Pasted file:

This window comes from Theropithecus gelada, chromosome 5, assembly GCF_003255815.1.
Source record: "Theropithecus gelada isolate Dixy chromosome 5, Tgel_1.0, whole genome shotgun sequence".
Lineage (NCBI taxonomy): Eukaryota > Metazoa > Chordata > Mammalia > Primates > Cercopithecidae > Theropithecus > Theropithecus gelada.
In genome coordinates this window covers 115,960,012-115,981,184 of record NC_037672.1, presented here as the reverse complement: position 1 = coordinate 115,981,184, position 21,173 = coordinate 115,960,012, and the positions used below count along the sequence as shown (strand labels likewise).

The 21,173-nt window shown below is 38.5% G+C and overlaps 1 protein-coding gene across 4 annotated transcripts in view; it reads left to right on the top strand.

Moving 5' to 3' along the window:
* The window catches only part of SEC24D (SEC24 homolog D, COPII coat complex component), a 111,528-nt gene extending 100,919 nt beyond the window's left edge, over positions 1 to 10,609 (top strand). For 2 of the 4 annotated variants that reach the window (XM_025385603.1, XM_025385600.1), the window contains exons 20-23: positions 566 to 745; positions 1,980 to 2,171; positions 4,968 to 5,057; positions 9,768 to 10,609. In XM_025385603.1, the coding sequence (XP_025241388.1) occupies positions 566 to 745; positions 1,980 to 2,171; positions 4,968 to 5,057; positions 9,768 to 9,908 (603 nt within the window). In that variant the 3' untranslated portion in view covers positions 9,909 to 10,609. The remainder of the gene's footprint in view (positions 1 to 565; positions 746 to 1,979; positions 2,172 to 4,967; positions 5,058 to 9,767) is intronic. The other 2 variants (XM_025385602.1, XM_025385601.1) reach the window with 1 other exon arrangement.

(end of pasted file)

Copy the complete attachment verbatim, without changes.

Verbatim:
This window comes from Theropithecus gelada, chromosome 5, assembly GCF_003255815.1.
Source record: "Theropithecus gelada isolate Dixy chromosome 5, Tgel_1.0, whole genome shotgun sequence".
Lineage (NCBI taxonomy): Eukaryota > Metazoa > Chordata > Mammalia > Primates > Cercopithecidae > Theropithecus > Theropithecus gelada.
In genome coordinates this window covers 115,960,012-115,981,184 of record NC_037672.1, presented here as the reverse complement: position 1 = coordinate 115,981,184, position 21,173 = coordinate 115,960,012, and the positions used below count along the sequence as shown (strand labels likewise).

The 21,173-nt window shown below is 38.5% G+C and overlaps 1 protein-coding gene across 4 annotated transcripts in view; it reads left to right on the top strand.

Moving 5' to 3' along the window:
* The window catches only part of SEC24D (SEC24 homolog D, COPII coat complex component), a 111,528-nt gene extending 100,919 nt beyond the window's left edge, over positions 1 to 10,609 (top strand). For 2 of the 4 annotated variants that reach the window (XM_025385603.1, XM_025385600.1), the window contains exons 20-23: positions 566 to 745; positions 1,980 to 2,171; positions 4,968 to 5,057; positions 9,768 to 10,609. In XM_025385603.1, the coding sequence (XP_025241388.1) occupies positions 566 to 745; positions 1,980 to 2,171; positions 4,968 to 5,057; positions 9,768 to 9,908 (603 nt within the window). In that variant the 3' untranslated portion in view covers positions 9,909 to 10,609. The remainder of the gene's footprint in view (positions 1 to 565; positions 746 to 1,979; positions 2,172 to 4,967; positions 5,058 to 9,767) is intronic. The other 2 variants (XM_025385602.1, XM_025385601.1) reach the window with 1 other exon arrangement.